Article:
Clamming & Intertidal Ecosystems

I study and support communication in Maine’s clamming communities and shellfish co-management system. I work closely with research partners at the Maine Department of Marine Resources (DMR) and the Maine Shellfish Advisory Council (ShAC), as well as  shellfish stakeholders across the state and a team of undergraduate and graduate students and faculty. I began this focus as part of my dissertation and expanded it as part of my postdoctoral fellowship with the New England Sustainability Consortium’s Safe Beaches and Shellfish Project.

Science Communication and Shellfish Management: Our partners involved in Maine’s shellfish co-management system, and in particular representatives from DMR and ShAC wanted to know how well the shellfish co-management system was working. We brought a communication lens to this interest to ask how communication was shaping co-management activities, such as access to information and the use of science in decision making; shellfish committee organization; the quality of relationships in the context of co-management; and the role of leadership, among other communication-related factors. We attended and observed more than 50 shellfish committee meetings, focusing first on three shellfish programs in Frenchman Bay and then expanding our focus to eleven other programs across the state. We also conducted 42 interviews with people involved in diverse aspects of shellfish co-management, including clammers, shellfish wardens, state biologists, shellfish dealers, and scientists.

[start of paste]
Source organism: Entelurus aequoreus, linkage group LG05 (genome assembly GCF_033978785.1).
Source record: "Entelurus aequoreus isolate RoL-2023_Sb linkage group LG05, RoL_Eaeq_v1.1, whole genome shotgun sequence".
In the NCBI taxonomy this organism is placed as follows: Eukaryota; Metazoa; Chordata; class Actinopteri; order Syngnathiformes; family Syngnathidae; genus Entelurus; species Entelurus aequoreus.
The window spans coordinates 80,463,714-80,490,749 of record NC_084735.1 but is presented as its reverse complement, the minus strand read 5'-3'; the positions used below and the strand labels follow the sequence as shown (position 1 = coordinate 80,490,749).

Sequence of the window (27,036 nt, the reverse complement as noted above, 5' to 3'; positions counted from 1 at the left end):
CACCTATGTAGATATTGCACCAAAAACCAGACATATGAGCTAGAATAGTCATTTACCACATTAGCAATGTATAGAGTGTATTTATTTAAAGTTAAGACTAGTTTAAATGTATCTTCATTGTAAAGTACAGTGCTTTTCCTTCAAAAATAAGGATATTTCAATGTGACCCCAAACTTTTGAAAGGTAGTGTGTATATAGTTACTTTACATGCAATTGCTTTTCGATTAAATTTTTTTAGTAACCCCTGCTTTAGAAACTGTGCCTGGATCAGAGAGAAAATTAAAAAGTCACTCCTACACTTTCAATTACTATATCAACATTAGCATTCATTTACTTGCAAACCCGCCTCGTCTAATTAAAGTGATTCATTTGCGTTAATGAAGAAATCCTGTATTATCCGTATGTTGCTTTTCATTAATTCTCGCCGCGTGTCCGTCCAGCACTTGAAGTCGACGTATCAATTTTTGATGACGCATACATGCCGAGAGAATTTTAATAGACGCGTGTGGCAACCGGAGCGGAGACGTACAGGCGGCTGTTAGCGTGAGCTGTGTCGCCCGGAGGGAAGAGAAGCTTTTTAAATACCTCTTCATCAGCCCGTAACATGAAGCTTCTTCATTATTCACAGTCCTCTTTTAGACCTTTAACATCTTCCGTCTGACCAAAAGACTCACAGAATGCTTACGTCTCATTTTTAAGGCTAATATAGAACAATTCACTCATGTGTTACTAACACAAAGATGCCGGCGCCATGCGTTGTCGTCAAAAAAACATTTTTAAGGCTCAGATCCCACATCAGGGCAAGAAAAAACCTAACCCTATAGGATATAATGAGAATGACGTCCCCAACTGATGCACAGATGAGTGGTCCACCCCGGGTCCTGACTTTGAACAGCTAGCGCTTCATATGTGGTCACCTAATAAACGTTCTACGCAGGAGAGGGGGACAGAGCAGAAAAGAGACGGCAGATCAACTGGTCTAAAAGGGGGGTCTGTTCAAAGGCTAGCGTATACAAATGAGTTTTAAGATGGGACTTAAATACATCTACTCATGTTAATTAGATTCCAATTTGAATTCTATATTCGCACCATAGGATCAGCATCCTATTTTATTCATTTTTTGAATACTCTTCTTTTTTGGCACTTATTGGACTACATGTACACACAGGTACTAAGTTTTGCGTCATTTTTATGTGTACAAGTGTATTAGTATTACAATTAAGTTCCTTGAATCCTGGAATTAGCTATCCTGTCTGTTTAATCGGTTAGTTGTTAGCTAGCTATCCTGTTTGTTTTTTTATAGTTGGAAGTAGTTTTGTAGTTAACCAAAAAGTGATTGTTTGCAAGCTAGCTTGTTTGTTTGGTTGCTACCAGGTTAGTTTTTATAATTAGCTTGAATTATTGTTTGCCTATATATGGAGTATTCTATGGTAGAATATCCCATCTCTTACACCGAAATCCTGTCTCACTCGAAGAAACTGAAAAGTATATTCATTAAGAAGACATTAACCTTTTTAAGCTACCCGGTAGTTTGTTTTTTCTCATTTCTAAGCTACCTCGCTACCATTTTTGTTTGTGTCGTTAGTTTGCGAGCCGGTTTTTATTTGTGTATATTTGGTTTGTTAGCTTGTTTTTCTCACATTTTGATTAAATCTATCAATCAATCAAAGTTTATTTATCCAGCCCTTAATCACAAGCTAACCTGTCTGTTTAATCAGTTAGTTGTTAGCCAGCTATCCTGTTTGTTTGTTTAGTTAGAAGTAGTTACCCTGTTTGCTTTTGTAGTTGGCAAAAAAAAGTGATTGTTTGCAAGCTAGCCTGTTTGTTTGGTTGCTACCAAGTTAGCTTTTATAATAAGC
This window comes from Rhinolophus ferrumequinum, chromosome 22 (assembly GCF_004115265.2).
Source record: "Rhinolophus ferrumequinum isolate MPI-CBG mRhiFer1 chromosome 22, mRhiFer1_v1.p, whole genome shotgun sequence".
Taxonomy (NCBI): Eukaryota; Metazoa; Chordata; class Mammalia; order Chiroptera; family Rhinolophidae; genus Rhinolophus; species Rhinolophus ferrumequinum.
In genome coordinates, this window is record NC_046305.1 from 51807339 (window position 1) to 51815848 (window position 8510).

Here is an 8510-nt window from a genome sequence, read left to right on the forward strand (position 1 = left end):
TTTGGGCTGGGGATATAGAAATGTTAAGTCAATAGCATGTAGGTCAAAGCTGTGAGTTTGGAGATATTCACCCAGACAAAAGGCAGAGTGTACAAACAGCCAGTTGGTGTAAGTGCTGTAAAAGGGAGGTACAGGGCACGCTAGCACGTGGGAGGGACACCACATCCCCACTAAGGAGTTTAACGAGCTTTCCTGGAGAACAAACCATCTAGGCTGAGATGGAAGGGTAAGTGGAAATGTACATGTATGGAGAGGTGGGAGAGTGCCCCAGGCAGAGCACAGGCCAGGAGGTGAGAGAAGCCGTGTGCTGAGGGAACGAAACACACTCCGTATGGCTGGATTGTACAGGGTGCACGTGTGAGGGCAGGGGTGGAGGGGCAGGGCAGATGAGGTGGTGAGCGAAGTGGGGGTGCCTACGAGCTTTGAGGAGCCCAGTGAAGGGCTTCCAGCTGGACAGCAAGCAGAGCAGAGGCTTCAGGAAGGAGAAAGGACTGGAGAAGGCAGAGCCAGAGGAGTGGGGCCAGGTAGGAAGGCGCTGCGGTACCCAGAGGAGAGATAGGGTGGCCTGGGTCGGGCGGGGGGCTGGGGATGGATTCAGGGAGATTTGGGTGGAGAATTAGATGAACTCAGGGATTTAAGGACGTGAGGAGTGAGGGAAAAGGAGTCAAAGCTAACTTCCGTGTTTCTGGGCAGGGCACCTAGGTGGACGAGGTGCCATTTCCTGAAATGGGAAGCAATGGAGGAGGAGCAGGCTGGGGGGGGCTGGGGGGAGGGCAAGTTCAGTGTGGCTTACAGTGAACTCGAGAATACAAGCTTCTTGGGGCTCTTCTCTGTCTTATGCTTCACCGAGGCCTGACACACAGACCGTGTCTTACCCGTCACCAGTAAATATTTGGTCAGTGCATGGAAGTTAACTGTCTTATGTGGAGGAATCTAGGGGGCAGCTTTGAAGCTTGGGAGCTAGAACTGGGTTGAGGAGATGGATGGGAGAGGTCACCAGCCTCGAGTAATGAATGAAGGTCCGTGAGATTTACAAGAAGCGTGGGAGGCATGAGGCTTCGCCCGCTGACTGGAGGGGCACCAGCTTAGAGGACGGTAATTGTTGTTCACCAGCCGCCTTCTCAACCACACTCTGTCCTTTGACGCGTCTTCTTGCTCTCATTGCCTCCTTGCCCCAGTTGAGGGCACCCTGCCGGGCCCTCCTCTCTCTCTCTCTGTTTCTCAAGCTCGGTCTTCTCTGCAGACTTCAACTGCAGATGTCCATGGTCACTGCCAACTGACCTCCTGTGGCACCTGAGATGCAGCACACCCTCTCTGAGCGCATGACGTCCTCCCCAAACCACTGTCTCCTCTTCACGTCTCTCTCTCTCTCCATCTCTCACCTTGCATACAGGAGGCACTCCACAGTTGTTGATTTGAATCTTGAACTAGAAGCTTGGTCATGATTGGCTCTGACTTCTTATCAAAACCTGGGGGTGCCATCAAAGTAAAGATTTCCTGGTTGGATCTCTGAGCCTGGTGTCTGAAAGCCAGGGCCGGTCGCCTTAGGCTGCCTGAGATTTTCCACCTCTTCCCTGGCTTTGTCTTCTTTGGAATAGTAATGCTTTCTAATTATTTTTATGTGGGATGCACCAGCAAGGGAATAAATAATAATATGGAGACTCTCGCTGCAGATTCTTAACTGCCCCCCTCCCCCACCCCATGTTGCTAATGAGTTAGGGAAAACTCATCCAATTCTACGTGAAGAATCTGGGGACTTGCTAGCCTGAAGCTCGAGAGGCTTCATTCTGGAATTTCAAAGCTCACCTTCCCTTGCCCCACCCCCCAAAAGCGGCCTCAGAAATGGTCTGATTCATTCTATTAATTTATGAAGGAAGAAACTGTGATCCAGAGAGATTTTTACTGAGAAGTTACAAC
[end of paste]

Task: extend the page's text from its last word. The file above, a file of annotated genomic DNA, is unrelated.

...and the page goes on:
This research helped identify how people are defining problems and what, in the face of these problems, may be considered success in co-management. We provided specific communication-focused recommendations for supporting co-management efforts, including strategies to systematically gather information from municipalities to tailor state-municipal partnerships, how to improve and leverage the learning that occurs as part of Shellfish Focus Day, and opportunities for science-based partnerships and to strengthen civic connections with shellfish management. This research is now being used to advance multiple initiatives to improve learning, expand partnerships, and improve linkages between water quality and shellfish science and decision making.

Decision Support System for Water Quality Analysis

DSC_0005
A sign overlooking Frenchman Bay showing the multiple values that need to be balanced healthy coastal ecosystems and communities.